Month: January 2011
This is about as good as it gets in the “statements from the army” category:
The presence of the army in the streets is for your sake and to ensure your safety and wellbeing. The armed forces will not resort to use of force against our great people. Your armed forces, who are aware of the legitimacy of your demands and are keen to assume their responsibility in protecting the nation and the citizens, affirms that freedom of expression through peaceful means is guaranteed to everybody.
But beware those like Les Gelb who see the army as a defense against the Muslim Brotherhood. What about freedom of expression for everybody does Les not believe in? Having been thoroughly discredited by advocating partition of Iraq, is he determined now to embarrass himself by advocating a military takeover in Egypt?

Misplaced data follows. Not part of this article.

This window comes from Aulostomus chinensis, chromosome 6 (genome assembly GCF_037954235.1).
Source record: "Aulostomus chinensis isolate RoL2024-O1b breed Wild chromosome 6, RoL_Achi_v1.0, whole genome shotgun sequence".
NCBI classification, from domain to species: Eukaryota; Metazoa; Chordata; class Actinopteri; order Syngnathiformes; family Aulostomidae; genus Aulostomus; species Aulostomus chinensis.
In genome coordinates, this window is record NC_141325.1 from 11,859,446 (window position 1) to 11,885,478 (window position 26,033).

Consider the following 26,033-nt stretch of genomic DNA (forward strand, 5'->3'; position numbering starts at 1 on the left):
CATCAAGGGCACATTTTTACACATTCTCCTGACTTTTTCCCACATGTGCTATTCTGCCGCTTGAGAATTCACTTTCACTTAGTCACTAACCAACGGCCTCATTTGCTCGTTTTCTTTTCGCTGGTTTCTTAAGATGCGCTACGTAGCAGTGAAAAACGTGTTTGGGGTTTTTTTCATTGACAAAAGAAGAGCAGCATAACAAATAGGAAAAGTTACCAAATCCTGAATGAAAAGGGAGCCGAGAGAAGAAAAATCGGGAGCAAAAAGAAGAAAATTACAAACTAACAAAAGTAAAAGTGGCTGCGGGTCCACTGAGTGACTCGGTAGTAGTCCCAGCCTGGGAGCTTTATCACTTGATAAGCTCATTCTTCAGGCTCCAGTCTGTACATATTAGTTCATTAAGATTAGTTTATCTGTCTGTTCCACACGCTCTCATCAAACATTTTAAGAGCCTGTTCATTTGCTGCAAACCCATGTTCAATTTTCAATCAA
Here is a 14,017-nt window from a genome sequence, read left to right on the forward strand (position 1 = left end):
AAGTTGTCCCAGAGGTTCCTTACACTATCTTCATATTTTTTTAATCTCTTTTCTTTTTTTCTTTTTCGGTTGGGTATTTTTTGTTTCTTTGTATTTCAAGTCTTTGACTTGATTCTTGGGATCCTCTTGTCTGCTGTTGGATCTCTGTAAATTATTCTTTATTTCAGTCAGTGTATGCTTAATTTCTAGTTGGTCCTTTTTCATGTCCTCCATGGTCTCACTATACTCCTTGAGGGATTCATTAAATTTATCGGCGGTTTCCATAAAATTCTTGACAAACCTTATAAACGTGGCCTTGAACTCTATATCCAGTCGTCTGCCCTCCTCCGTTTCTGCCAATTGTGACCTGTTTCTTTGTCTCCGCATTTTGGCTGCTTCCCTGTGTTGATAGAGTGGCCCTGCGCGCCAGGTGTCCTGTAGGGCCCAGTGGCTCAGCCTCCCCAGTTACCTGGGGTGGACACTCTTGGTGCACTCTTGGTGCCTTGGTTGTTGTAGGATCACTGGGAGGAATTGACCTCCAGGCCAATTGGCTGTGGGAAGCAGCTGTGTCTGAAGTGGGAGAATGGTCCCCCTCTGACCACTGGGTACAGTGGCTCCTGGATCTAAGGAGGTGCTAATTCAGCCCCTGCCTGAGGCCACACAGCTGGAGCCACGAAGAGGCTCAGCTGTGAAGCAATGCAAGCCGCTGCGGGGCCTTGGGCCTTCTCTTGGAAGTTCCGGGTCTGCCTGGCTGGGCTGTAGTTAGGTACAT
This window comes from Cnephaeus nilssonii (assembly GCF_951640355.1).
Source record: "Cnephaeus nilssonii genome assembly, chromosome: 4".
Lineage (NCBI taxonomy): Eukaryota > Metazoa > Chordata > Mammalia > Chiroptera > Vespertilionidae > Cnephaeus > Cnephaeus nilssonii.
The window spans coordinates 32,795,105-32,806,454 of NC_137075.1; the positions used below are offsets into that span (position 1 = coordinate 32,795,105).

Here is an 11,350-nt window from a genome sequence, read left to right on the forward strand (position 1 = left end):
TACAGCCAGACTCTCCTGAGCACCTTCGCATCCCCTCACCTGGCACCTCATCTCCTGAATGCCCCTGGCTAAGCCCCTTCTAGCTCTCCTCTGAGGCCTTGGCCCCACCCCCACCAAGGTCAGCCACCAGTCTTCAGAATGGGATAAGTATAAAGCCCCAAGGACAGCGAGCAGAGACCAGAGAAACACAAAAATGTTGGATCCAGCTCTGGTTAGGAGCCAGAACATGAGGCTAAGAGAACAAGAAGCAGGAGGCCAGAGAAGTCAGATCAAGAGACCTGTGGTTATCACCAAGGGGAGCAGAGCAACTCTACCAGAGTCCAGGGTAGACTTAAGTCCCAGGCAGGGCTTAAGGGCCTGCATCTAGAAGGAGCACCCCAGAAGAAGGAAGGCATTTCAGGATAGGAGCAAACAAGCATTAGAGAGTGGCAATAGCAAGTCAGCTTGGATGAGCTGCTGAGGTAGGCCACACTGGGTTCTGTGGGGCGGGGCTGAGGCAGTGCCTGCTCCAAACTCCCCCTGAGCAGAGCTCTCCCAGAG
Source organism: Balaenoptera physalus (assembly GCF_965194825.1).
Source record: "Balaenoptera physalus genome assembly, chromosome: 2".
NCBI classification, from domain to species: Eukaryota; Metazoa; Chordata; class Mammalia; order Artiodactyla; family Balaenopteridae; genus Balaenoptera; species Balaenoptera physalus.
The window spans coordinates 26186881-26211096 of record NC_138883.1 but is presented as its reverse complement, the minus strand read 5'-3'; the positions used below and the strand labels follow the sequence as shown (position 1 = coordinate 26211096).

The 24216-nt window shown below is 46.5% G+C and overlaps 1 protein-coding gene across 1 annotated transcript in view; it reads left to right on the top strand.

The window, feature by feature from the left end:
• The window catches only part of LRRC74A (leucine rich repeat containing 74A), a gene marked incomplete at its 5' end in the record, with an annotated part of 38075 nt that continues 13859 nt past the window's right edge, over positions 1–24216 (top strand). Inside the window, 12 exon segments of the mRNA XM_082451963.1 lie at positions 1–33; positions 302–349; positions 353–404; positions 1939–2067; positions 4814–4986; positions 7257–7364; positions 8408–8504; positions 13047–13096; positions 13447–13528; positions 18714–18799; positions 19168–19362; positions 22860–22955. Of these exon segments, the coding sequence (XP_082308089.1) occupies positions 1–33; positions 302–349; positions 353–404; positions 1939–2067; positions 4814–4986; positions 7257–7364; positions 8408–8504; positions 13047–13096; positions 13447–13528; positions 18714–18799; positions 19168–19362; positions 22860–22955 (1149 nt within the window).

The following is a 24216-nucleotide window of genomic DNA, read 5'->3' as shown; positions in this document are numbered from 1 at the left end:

There is of course a lot to worry about when it comes to the transition to democracy in Egypt. It doesn’t stop with the Muslim Brotherhood, which may turn out to be one of the more moderate political forces at work. Every loon West of Islamabad will be heading soon for the pyramids to sell his (yes, most of the loons are male) wares. Egypt needs a carefully guided transition that respects its own traditions (including the prestige and popularity of the army) and undoes the constitutional straitjacket that Mubarak invented for his own purposes.
Who better to do this than the Egyptians themselves? Its Nobel Prize winners and youth are converging in Cairo for the denouement, which could be peaceful if the army is determined to live up to its words.